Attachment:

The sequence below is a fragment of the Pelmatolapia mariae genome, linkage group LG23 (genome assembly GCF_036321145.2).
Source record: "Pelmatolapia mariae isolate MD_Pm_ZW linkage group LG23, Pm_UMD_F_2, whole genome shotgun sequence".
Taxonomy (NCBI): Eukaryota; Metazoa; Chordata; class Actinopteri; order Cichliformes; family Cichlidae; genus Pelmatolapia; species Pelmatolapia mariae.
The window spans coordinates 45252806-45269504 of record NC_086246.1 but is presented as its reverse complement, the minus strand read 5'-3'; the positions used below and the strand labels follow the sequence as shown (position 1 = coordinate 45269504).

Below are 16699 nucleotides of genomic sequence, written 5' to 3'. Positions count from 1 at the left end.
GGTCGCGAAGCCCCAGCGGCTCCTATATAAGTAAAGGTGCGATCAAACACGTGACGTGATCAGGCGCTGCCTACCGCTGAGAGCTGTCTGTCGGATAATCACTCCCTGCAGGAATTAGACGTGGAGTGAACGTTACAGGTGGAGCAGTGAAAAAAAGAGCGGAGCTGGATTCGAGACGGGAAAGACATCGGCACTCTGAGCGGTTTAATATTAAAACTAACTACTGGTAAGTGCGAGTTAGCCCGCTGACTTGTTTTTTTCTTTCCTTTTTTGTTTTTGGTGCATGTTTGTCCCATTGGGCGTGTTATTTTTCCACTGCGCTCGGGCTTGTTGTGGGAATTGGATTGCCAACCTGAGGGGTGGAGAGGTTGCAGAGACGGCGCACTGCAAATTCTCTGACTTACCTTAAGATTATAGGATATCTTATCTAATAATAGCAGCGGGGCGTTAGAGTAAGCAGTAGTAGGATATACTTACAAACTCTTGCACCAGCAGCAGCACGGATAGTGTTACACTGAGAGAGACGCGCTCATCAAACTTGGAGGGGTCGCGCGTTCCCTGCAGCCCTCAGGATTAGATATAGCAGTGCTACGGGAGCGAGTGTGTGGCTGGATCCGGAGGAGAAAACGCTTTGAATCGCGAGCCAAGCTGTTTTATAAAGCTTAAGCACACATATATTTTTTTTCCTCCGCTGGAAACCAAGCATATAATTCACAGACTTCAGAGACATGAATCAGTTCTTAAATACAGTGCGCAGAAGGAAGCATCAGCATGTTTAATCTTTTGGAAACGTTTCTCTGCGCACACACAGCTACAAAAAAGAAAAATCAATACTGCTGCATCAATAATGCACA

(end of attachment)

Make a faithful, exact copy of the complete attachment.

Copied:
The sequence below is a fragment of the Pelmatolapia mariae genome, linkage group LG23 (genome assembly GCF_036321145.2).
Source record: "Pelmatolapia mariae isolate MD_Pm_ZW linkage group LG23, Pm_UMD_F_2, whole genome shotgun sequence".
Taxonomy (NCBI): Eukaryota; Metazoa; Chordata; class Actinopteri; order Cichliformes; family Cichlidae; genus Pelmatolapia; species Pelmatolapia mariae.
The window spans coordinates 45252806-45269504 of record NC_086246.1 but is presented as its reverse complement, the minus strand read 5'-3'; the positions used below and the strand labels follow the sequence as shown (position 1 = coordinate 45269504).

Below are 16699 nucleotides of genomic sequence, written 5' to 3'. Positions count from 1 at the left end.
GGTCGCGAAGCCCCAGCGGCTCCTATATAAGTAAAGGTGCGATCAAACACGTGACGTGATCAGGCGCTGCCTACCGCTGAGAGCTGTCTGTCGGATAATCACTCCCTGCAGGAATTAGACGTGGAGTGAACGTTACAGGTGGAGCAGTGAAAAAAAGAGCGGAGCTGGATTCGAGACGGGAAAGACATCGGCACTCTGAGCGGTTTAATATTAAAACTAACTACTGGTAAGTGCGAGTTAGCCCGCTGACTTGTTTTTTTCTTTCCTTTTTTGTTTTTGGTGCATGTTTGTCCCATTGGGCGTGTTATTTTTCCACTGCGCTCGGGCTTGTTGTGGGAATTGGATTGCCAACCTGAGGGGTGGAGAGGTTGCAGAGACGGCGCACTGCAAATTCTCTGACTTACCTTAAGATTATAGGATATCTTATCTAATAATAGCAGCGGGGCGTTAGAGTAAGCAGTAGTAGGATATACTTACAAACTCTTGCACCAGCAGCAGCACGGATAGTGTTACACTGAGAGAGACGCGCTCATCAAACTTGGAGGGGTCGCGCGTTCCCTGCAGCCCTCAGGATTAGATATAGCAGTGCTACGGGAGCGAGTGTGTGGCTGGATCCGGAGGAGAAAACGCTTTGAATCGCGAGCCAAGCTGTTTTATAAAGCTTAAGCACACATATATTTTTTTTCCTCCGCTGGAAACCAAGCATATAATTCACAGACTTCAGAGACATGAATCAGTTCTTAAATACAGTGCGCAGAAGGAAGCATCAGCATGTTTAATCTTTTGGAAACGTTTCTCTGCGCACACACAGCTACAAAAAAGAAAAATCAATACTGCTGCATCAATAATGCACA